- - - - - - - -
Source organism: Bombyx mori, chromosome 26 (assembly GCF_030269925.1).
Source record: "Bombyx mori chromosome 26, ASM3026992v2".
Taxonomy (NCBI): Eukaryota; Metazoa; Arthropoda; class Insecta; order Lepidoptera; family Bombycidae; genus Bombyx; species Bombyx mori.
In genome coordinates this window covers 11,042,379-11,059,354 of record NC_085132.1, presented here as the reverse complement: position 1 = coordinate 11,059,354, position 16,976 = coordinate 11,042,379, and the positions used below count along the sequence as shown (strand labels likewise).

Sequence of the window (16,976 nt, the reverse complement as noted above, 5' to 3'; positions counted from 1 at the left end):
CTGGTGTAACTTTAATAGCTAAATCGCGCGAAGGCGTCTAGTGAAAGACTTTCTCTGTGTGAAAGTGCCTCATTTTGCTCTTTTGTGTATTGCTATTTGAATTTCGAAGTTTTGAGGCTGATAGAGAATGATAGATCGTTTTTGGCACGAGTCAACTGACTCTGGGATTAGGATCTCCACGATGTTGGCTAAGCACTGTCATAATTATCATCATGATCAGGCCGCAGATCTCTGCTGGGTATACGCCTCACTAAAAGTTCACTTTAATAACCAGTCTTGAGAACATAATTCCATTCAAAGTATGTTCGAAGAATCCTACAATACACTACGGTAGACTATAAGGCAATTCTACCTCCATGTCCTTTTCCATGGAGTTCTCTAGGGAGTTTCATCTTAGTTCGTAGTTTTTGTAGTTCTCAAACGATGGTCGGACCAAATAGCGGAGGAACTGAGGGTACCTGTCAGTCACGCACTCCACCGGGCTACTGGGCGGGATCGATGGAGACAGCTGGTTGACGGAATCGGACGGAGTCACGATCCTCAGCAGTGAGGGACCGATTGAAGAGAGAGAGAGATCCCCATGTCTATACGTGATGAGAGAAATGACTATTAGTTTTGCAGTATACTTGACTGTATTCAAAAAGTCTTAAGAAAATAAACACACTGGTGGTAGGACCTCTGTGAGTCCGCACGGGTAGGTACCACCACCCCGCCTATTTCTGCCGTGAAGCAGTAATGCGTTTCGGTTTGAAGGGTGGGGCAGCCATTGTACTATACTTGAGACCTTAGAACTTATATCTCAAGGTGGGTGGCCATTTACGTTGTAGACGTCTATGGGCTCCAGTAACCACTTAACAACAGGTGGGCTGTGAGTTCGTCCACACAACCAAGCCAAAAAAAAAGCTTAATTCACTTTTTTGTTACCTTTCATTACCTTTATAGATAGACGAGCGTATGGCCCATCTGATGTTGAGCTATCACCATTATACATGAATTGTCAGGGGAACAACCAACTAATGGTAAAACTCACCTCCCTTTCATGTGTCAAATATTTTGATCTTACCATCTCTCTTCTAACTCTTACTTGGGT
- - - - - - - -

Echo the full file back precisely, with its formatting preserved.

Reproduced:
Source organism: Bombyx mori, chromosome 26 (assembly GCF_030269925.1).
Source record: "Bombyx mori chromosome 26, ASM3026992v2".
Taxonomy (NCBI): Eukaryota; Metazoa; Arthropoda; class Insecta; order Lepidoptera; family Bombycidae; genus Bombyx; species Bombyx mori.
In genome coordinates this window covers 11,042,379-11,059,354 of record NC_085132.1, presented here as the reverse complement: position 1 = coordinate 11,059,354, position 16,976 = coordinate 11,042,379, and the positions used below count along the sequence as shown (strand labels likewise).

Sequence of the window (16,976 nt, the reverse complement as noted above, 5' to 3'; positions counted from 1 at the left end):
CTGGTGTAACTTTAATAGCTAAATCGCGCGAAGGCGTCTAGTGAAAGACTTTCTCTGTGTGAAAGTGCCTCATTTTGCTCTTTTGTGTATTGCTATTTGAATTTCGAAGTTTTGAGGCTGATAGAGAATGATAGATCGTTTTTGGCACGAGTCAACTGACTCTGGGATTAGGATCTCCACGATGTTGGCTAAGCACTGTCATAATTATCATCATGATCAGGCCGCAGATCTCTGCTGGGTATACGCCTCACTAAAAGTTCACTTTAATAACCAGTCTTGAGAACATAATTCCATTCAAAGTATGTTCGAAGAATCCTACAATACACTACGGTAGACTATAAGGCAATTCTACCTCCATGTCCTTTTCCATGGAGTTCTCTAGGGAGTTTCATCTTAGTTCGTAGTTTTTGTAGTTCTCAAACGATGGTCGGACCAAATAGCGGAGGAACTGAGGGTACCTGTCAGTCACGCACTCCACCGGGCTACTGGGCGGGATCGATGGAGACAGCTGGTTGACGGAATCGGACGGAGTCACGATCCTCAGCAGTGAGGGACCGATTGAAGAGAGAGAGAGATCCCCATGTCTATACGTGATGAGAGAAATGACTATTAGTTTTGCAGTATACTTGACTGTATTCAAAAAGTCTTAAGAAAATAAACACACTGGTGGTAGGACCTCTGTGAGTCCGCACGGGTAGGTACCACCACCCCGCCTATTTCTGCCGTGAAGCAGTAATGCGTTTCGGTTTGAAGGGTGGGGCAGCCATTGTACTATACTTGAGACCTTAGAACTTATATCTCAAGGTGGGTGGCCATTTACGTTGTAGACGTCTATGGGCTCCAGTAACCACTTAACAACAGGTGGGCTGTGAGTTCGTCCACACAACCAAGCCAAAAAAAAAGCTTAATTCACTTTTTTGTTACCTTTCATTACCTTTATAGATAGACGAGCGTATGGCCCATCTGATGTTGAGCTATCACCATTATACATGAATTGTCAGGGGAACAACCAACTAATGGTAAAACTCACCTCCCTTTCATGTGTCAAATATTTTGATCTTACCATCTCTCTTCTAACTCTTACTTGGGT